Coeur d’Alene non-profit fixes up donated bikes for those who can’t afford them

A Coeur d’Alene non-profit is fixing up donated bikes for a good cause.

So far this year, Lake City Bicycle Collective has given away 300 bikes, about one-third of which were given out this holiday season alone.

Founder Tom Morgan said most of the bikes at his shop are given to him from the community.

“We’ll take in enough bikes to keep us working for, until April, off of peoples’ holiday kindness,” he said. “It’s amazing.”

He and other volunteers then take apart the bikes to build new ones, which are given out to people in need.

“I came from a low-income family, and so I remember just thinking ‘I’m never going to have a bike, there’s no bike for me,” said Morgan.

In return, Morgan says the shop is always in need of donations and volunteers, so they can continue to make a difference in people’s lives.

“It’s not just about kids, we’re helping a homeless woman in here today get a bicycle to get around. She’ll use her bike in a way we use a car,” Morgan continued. “A bicycle is, it’s an amazing tool. It’s not just a toy, it’s a tool.”

The non-profit holds “Take Apart Tuesdays” where he and other volunteers strip bicycles and find other uses for bike parts. One volunteer said parts from three old bikes could turn into one new one for a kid or person in need.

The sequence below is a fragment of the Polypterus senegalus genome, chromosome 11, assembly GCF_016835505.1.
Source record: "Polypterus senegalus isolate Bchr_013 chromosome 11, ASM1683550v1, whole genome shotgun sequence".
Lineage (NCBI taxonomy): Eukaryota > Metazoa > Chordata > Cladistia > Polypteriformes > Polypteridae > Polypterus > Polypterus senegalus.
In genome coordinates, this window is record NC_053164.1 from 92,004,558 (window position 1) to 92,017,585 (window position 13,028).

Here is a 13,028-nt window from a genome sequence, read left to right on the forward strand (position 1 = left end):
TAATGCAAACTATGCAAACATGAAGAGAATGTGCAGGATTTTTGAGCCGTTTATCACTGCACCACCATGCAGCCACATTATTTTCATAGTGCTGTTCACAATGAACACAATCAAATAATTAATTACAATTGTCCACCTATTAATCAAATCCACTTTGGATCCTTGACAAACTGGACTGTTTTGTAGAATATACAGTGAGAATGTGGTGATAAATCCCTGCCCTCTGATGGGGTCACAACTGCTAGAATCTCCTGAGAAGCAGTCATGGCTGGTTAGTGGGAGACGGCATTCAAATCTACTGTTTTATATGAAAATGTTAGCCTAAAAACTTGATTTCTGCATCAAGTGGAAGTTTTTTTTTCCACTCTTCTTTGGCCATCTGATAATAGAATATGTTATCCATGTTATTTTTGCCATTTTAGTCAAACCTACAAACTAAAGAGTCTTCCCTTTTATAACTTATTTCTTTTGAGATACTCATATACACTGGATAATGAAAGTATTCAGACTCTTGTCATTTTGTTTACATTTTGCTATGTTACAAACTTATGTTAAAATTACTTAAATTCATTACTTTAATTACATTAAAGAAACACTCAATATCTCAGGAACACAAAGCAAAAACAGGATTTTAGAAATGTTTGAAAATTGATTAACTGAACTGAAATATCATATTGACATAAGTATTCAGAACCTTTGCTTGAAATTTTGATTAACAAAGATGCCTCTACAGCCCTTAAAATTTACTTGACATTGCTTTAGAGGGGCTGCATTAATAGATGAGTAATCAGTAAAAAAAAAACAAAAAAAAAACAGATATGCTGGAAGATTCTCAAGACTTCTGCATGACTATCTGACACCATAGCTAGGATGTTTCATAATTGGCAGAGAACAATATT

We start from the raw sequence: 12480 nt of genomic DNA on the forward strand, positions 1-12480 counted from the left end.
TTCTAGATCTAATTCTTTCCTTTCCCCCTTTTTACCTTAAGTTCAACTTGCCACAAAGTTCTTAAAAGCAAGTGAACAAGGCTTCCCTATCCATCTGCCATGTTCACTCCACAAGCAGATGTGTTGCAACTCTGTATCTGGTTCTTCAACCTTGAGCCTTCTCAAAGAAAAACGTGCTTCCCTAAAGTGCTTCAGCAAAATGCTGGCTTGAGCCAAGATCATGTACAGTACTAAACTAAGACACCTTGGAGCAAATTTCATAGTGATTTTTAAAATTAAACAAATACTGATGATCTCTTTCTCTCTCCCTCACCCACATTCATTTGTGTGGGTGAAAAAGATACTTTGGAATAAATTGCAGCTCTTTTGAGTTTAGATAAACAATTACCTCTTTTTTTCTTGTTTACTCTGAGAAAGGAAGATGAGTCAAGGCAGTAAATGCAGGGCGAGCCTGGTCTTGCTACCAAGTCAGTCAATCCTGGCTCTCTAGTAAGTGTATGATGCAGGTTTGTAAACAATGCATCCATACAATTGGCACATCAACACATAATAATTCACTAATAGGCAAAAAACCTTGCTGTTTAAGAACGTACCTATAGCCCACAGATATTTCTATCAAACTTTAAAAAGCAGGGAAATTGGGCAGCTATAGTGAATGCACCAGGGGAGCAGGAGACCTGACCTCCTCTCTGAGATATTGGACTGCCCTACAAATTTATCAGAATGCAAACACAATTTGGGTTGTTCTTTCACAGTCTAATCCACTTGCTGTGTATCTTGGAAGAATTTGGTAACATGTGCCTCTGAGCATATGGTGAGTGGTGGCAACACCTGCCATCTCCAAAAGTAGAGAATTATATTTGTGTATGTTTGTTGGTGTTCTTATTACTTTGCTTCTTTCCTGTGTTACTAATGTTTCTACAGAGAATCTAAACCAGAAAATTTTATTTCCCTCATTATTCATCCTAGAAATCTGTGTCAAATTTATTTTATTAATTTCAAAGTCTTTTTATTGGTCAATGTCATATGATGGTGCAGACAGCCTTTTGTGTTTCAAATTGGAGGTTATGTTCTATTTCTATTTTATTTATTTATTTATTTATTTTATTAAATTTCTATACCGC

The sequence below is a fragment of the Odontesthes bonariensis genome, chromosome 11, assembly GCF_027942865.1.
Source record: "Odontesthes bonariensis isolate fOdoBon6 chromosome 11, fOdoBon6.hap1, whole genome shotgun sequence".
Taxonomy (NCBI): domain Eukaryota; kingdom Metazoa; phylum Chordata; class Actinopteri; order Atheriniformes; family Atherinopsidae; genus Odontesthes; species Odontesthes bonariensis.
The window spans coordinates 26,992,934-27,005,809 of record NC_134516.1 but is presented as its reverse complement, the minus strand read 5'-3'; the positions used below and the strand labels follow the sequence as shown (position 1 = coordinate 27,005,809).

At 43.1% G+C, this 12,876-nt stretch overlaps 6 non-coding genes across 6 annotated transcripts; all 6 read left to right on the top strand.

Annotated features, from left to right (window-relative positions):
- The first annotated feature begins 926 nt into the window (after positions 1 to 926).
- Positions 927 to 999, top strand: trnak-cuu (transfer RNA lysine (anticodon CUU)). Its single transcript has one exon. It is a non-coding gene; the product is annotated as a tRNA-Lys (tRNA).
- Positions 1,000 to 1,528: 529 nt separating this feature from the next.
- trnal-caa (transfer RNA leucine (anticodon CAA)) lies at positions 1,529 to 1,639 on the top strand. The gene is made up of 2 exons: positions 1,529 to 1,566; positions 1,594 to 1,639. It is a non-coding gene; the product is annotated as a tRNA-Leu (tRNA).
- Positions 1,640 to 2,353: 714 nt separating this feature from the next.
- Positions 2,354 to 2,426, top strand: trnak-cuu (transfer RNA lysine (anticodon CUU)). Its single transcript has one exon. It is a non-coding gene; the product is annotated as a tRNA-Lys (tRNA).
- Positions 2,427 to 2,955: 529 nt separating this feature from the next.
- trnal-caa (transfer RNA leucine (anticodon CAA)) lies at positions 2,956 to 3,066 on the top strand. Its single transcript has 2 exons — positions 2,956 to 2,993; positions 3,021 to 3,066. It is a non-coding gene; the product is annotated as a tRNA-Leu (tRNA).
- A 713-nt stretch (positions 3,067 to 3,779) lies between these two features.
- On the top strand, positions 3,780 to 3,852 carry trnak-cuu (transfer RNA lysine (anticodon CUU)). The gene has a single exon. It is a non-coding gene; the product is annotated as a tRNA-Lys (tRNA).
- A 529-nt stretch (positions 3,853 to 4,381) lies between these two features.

“We don’t want to see the stuff that’s left over just end up in the garbage,” Morgan added.

On Saturday, Brianna Jewett and her two kids brought a few bicycles in, some to get fixed and another to donate to Morgan. In return, Jewett asked for a new bike for her daughter this Christmas.

“This year was a little tougher than usual. I thought that I wouldn’t need any help from Toys for Tots or stuff like that,” Jewett said. “I was actually in more need this year than ever.”

Morgan said they work with many other non-profits in giving bikes to those in need. Kootenai Health also donates helmets to Morgan so they can be given out to the kids, too.

While he does sell some bicycles and parts, he mostly gives them away. In return, he just wants people to either donate money, their time or another bike.

“You can give your time, you can sweep floors, if you’re not comfortable with using tools. There’s something that you can do,” he said.

To learn more about Lake City Bicycle Collective, visit their website here.